Harvey Milk Lesbian, Gay, Bisexual, Transgender Democratic Club

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For other uses, see Harvey Milk (disambiguation).
Logo of the organization

Based in San Francisco, California, the Harvey Milk Lesbian, Gay, Bisexual, Transgender Democratic Club is a chapter of the Stonewall Democrats, named after LGBT politician and activist Harvey Milk. Believing that the existing Alice B. Toklas LGBT Democratic Club would never support him in his political aspirations, Milk co-founded the club under the name "San Francisco Gay Democratic Club" in the wake of his unsuccessful 1976 campaign for the California State Assembly. Joining Milk in forming the club were a number of the city's activists, including Harry Britt, Dick Pabich, Jim Rivaldo and first club president Chris Perry.[1]

The club set forth the following as its organizing statement:

No decisions which affect our lives should be made without the gay voice being heard. We want our fair share of city services. We want openly gay people appointed and elected to city offices—people who reflect the diversity of our community. We want the schools of San Francisco to provide full exposure to and positive appreciation of gay lifestyles. We are asking no more than we deserve: We will not settle for less.[1]

History[edit]

One of the club's early actions was to demonstrate at a speech given by Vice-president Walter Mondale in Golden Gate Park on June 17, 1977. When Mondale began speaking of human rights in Latin America, demonstrators held up signs demanding a statement on human rights in the United States. When a demonstrator verbally challenged Mondale to say something about gay rights, Mondale angrily left the stage.[2]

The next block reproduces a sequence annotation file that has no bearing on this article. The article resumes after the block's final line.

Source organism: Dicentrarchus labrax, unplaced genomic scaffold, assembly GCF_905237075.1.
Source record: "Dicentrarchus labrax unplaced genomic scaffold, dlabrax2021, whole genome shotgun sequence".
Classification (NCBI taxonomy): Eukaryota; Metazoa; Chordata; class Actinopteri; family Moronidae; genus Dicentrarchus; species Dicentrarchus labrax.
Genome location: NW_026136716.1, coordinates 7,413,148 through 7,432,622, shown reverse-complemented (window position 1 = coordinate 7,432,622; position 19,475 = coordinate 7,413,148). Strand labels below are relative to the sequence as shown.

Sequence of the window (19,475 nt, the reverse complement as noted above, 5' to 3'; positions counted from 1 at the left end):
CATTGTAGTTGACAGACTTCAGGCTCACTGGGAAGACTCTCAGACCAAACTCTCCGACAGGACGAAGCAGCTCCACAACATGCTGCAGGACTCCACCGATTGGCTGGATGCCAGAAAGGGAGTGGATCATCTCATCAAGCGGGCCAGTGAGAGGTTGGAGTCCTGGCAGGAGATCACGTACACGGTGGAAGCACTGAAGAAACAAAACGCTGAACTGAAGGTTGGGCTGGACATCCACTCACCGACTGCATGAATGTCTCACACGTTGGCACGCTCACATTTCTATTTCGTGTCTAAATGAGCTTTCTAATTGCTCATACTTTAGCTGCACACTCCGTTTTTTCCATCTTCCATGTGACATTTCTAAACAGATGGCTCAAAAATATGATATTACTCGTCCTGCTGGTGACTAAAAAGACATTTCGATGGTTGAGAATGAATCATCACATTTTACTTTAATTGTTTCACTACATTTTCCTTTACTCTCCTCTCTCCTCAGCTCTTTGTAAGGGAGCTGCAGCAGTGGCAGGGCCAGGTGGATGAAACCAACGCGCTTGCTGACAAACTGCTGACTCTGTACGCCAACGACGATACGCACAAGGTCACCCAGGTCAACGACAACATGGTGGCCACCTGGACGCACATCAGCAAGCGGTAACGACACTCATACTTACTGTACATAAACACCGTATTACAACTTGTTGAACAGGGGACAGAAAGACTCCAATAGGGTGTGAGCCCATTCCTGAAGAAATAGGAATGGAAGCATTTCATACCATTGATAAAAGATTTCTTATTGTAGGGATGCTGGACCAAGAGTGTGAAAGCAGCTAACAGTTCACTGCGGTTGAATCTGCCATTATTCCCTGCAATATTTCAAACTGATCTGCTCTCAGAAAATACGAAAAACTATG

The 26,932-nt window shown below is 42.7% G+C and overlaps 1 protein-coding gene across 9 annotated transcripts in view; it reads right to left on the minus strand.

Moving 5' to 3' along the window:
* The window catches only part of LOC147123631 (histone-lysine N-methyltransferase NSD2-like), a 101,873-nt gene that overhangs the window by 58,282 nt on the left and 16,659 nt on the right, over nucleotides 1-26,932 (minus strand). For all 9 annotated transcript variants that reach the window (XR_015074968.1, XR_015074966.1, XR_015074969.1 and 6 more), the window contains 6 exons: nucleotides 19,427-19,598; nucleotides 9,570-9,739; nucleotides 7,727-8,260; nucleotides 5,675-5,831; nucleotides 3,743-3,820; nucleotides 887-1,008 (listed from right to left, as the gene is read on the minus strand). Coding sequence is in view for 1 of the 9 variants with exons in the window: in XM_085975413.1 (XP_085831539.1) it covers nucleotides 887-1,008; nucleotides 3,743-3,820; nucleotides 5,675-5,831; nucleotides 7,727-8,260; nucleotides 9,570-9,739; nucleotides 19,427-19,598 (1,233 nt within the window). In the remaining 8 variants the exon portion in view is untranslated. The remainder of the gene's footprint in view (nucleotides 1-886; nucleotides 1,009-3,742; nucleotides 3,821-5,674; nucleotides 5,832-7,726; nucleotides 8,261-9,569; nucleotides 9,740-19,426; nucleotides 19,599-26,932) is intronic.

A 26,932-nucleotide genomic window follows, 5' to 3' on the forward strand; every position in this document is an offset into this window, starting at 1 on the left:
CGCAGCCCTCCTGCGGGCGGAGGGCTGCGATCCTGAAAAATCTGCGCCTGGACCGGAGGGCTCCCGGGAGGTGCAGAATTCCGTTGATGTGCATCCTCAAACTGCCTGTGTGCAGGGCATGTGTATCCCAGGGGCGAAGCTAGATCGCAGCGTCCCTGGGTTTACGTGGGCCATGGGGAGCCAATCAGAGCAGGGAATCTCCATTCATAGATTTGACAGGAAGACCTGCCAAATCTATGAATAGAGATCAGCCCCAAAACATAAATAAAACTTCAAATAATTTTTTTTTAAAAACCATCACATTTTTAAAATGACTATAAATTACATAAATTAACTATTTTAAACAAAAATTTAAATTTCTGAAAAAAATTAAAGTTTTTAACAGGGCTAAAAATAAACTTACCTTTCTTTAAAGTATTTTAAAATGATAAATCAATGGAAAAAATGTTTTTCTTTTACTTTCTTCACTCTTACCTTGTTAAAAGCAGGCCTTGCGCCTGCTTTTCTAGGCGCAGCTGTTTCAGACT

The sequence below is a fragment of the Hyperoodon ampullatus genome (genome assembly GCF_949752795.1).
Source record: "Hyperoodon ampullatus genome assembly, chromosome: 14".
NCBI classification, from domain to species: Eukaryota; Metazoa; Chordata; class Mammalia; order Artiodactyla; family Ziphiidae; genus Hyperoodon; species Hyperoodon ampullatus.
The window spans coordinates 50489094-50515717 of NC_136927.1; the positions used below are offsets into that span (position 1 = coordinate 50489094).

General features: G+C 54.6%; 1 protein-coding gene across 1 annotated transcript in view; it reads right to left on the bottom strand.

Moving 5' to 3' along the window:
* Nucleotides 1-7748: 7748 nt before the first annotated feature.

Following the assassination of Harvey Milk in 1978, the club changed its name to the Harvey Milk Democratic Club in his memory. The club bills itself as the largest Democratic club in San Francisco.[3]

The club was an inadvertent catalyst of a journalistic scandal for CBS. CBS News producers George Crile and Grace Diekhaus manipulated footage of an appearance by Dianne Feinstein and included it in the 1980 documentary Gay Power, Gay Politics. The National News Council found that this manipulation was a breach of journalistic ethics.[4]

With the onset of the AIDS epidemic, the Milk Club was an early advocate of closing down the city's gay bathhouses. The club also created some of the earliest safe sex education materials in the country.[5]

Notes[edit]

  1. ^ a b Shilts (1982), p. 150
  2. ^ Shilts (1982), p. 161
  3. ^ "The Harvey Milk Lesbian, Gay, Bisexual, Transgender Democratic Club". The Harvey Milk Lesbian, Gay, Bisexual, Transgender Democratic Club. August 2008. Retrieved 2008-09-08. 
  4. ^ Rutledge, p. 152
  5. ^ Shilts (1987), p. 280

See also[edit]

References[edit]

  • Rutledge, Leigh (1992). The Gay Decades. New York, Penguin. ISBN 0-452-26810-9.
  • Shilts, Randy (1982). The Mayor of Castro Street. New York: St. Martin's Press. ISBN 0-312-52331-9. 
  • Shilts, Randy (1987). And The Band Played On. New York, St. Martin's Press. ISBN 0-312-00994-1.

External links[edit]